Back in Dallas, I fretted if anyone would show up for the final event at the Hotel Palomar.  Although attendance was low on quantity, it more than made up for it in quality.  Former cast members I hadn’t seen in a decade or two surprised me with their support: the father of the Schindler kids I acted along side in my pre-teen thespian years as a Junior Player (he bought four books), and even my ex-partner Nathan (he bought three books).  Best of all, my sister Pam brought my niece Robin just graduating from high school—she bought one book although I warned her about reading the episode called Babylon, although she’s off to college soon so maybe it’s good background!

Persian cat Pfeffa was my early stand-in for Oscar

There’s a song that keeps playing in my head from one of my favorite recent influences [title of show].  Heidi sings “A Way Back to Then” near the end of the show.  Here’s how it begins and I think you’ll get a sense of why I connect with it so much:

Dancing in the backyard / Kool-aid moustache and butterfly wings / Hearing Andrea McArdle sing / From the hi-fi in the den / I’ve been waiting my whole life / To find a way back to then

I aimed for the sky / A nine-year-old can see so far / I’ll conquer the world and be a star / I’ll do it all by the time I’m ten / I would know that confidence / If I knew a way back to then

Heidi goes onto sing about how “the mundane sets in” as an adult and you lose site of that dream, but you then life takes unexpected turns.

And when you least expect / Opportunity walks through the door / You suddenly connect / With the thing that you forgot / That you were looking for

And there you are / Right in the middle of what you love / With the craziest of company / You’re having a kick-ass time / And being who you wanted to be in this world

You’re that little girl / With her wings unfurled / Flying again / Back in your backyard dancing / I found a way back to then.

Hard for me to say it any better than a song.  So thanks Dallas, for helping me find a way back to then.

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Gary Does (Greater) Dallas

There's nothing I wouldn't do for a sale

Today on Alphabet City: JP’s alter ego Gary Tyler Moore traverses the Metroplex for the book; rushes Chi-Omega sorority!

By the end of book tour day 2, I was sprawled on the floor of a fancy home in Southlake doing my best Playgirl pose for the alumna of Chi-Omega Sorority.  Anything for a sale.  And they bought 20 books at a Sex and the City themed party (was I Aidan or Mr. Big?)—the perfect end to a day that began with me demonstrating the Shake Weight on Good Morning Texas—anything for more air time!

See how I hold the book too?

Victory Park.  In Episode 5, I write that I learned from Tyra about book tour etiquette, including

always carry an extra copy of Tyra’s book along with a summary of key points and list of suggested questions because the host of the local ‘Wake Up’ morning show will have lost hers.’”

Well, leave it to Dallas’ own Rob McCollum, host of Good Morning Texas, to prove the exception to the rule.  Not only did the he read the book fully, he shared with me he was also the son of a Federal Judge and put me right at ease.  In typical Texas style, the crew was so helpful they even took behind-the-scenes photos for me.

Believe me, you don’t find that level of support at many morning shows.  Still, I felt like I needed to smile more, and forgot to put in a special plug for sponsor Kimpton Hotels (although they were listed on the graphics).  My favorite comment from my stepmother giving kudos to the make-up people for doing a great job.  Hey, that make-up person was ME, thanks to a tinted moisturizer.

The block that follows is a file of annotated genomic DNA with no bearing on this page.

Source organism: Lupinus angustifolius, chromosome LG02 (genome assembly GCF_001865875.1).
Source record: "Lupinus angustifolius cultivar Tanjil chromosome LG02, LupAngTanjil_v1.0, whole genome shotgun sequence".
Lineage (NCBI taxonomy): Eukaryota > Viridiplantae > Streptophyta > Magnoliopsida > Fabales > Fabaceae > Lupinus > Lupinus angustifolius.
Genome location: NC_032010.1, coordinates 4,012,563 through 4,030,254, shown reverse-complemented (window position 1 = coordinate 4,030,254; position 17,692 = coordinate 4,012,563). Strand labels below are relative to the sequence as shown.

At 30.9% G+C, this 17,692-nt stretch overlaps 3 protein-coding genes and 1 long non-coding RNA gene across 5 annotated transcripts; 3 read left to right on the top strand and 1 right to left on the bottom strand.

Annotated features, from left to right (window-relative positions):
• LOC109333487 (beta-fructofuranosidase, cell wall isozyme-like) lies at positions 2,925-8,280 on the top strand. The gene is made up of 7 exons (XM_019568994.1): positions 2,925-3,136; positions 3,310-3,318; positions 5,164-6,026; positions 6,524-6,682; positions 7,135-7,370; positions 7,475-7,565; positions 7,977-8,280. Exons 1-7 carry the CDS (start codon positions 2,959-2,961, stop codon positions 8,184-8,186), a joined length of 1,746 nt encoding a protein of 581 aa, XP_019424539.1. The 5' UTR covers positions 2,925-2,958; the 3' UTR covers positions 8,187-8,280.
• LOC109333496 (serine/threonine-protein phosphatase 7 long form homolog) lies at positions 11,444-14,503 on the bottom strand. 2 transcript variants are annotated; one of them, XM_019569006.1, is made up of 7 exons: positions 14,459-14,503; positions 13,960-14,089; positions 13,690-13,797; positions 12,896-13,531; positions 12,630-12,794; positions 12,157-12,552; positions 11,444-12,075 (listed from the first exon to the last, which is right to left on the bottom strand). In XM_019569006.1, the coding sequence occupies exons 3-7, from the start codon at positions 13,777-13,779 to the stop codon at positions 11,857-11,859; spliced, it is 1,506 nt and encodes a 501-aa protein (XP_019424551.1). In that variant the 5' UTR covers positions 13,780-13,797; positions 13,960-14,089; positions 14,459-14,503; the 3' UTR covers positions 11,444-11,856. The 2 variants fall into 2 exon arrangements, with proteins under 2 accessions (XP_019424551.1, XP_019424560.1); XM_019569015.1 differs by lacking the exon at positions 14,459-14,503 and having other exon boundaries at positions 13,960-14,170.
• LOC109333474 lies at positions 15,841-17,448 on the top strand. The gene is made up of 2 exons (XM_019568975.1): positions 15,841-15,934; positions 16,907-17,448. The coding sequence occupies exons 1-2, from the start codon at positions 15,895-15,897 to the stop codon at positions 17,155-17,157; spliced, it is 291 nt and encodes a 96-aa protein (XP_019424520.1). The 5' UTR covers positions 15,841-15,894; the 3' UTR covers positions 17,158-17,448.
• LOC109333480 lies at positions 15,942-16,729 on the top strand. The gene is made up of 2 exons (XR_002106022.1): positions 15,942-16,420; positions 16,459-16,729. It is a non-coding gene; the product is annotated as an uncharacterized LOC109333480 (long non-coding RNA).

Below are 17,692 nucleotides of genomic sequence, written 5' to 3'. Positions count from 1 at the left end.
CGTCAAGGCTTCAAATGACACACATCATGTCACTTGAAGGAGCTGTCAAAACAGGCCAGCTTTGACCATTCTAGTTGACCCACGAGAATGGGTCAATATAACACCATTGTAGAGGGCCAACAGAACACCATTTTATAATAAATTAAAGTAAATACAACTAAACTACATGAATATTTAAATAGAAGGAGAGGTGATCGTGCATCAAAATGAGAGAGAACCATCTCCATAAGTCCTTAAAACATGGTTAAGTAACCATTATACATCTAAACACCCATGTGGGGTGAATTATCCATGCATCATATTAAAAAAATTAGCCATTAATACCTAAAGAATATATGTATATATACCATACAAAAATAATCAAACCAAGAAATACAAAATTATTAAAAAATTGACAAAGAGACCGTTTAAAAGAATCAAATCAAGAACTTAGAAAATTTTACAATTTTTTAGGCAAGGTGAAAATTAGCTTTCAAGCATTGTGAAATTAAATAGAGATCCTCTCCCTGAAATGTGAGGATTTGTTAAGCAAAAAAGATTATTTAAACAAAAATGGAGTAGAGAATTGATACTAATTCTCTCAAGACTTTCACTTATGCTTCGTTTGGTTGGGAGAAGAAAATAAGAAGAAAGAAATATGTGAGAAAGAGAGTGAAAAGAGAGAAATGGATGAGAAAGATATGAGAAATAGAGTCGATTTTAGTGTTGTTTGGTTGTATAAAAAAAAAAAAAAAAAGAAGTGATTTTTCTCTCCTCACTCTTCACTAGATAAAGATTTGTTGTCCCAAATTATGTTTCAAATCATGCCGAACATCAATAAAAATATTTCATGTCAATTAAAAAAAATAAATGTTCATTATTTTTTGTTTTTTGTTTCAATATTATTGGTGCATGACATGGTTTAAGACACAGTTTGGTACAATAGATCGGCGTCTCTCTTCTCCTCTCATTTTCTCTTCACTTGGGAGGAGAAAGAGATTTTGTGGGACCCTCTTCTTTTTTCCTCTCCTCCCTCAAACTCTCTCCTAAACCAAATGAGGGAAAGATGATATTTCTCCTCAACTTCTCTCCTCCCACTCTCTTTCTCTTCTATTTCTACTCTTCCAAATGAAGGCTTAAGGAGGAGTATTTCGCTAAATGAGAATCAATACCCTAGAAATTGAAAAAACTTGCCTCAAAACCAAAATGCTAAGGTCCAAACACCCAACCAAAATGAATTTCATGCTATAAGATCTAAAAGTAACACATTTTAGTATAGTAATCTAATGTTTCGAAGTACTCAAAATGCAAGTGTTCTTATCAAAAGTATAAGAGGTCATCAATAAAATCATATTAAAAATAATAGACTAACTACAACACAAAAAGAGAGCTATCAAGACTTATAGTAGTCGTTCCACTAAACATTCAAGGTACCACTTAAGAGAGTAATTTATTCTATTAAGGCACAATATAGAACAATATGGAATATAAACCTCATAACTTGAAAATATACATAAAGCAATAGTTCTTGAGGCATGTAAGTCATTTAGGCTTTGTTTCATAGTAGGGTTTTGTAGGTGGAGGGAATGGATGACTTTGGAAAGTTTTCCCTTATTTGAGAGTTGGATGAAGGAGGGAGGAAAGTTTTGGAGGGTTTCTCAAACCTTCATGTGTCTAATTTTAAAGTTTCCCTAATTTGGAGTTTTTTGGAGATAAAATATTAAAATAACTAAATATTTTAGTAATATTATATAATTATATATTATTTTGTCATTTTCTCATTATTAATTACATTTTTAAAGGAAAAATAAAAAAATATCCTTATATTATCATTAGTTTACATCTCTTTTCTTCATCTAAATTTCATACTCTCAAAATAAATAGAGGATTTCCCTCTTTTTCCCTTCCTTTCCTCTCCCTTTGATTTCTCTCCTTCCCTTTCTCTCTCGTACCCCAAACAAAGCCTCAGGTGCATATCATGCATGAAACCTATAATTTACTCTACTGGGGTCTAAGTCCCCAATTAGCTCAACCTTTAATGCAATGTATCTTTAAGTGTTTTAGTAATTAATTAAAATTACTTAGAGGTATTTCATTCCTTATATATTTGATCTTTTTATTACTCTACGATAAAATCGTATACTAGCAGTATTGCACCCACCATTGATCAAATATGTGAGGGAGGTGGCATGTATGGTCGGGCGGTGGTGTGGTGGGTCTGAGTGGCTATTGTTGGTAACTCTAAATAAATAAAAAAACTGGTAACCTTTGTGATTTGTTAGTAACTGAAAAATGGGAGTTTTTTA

The Hill won't be the same without Dr. Stewart, who helped launch my journalism career

Addison.  Next stop, my alma mater The Greenhill School where Katie Young toured me around and arranged for the Montgomery Library to take ownership of a signed copy of Alphabet City.  Hey kids, maybe don’t read the episode about Babylon?  Then again, there’s probably nothing these kids don’t know about sex anymore.  I loved that everywhere I went there were stickers from GLSEN indicating the school is a safe place for gay teens.  And as I told Katie, I credit the school, and the teachers, with pretty much saving my life and keeping me on path during the chaotic teen years.  Although I’ve kept my distance, the school is never far from my heart—and what a special place it remains, including an organic garden that supplies some of the school food!  Can’t wait to catch-up with more alums on the road—it means so much that the people who helped me get through high school—and believe me, it took a village—are still sticking by me.

Plano.  If you don’t have library privileges at Greenhill, or you prefer to actually purchase a copy from a brick and mortar store, then RUN don’t WALK to Legacy Books in Plano—the first store in the country to have Alphabet City on display for all!  Of course I pressed into service an employee to take a picture of me with my baby—at first she didn’t believe that I was the author.  Do I look that different from the cover?!

Lakewood/SMU.  A homecoming of sorts—Kimpton’s Hotel Palomar, not only one of the sponsors of the tour, but the scene of many episodes of my early life.  Mary/Gary feels right at home in the 70s chic environment, running on the treadmill singing the lyrics to “A Way Back to Then,” from my one of my inspiration influences Broadway’s [title of show].

Southlake.  Which brings me to my life as a Playgirl centerfold pledging Chi-O.  Honestly, I’d been looking forward to this night since Angela’s sister Mandy organized it a month or so ago.  I truly believe there’s something for everyone in this book—and these ladies proved it.  Boy, do they know how to have fun with a very energized Sex and the City theme.  Because they laughed at every punch line from the readings about “summering,” first encounter with Tyra, and my mother’s visit, I was not shy about taking any photo they asked.  They were so gracious—constantly thanking me for spending time with them, and even took a liking to my latest iPhone SwipeIt app that allows me to take credit cards!  Well believe me ladies, the pleasure was ALL mine.  I just wished Chef could have been there to see the hostess Lana’s outdoor kitchen.  See you the next year with 40, Love.

Thankfully, Gary Tyler Moore has the spunky energy to carry us both through book tour.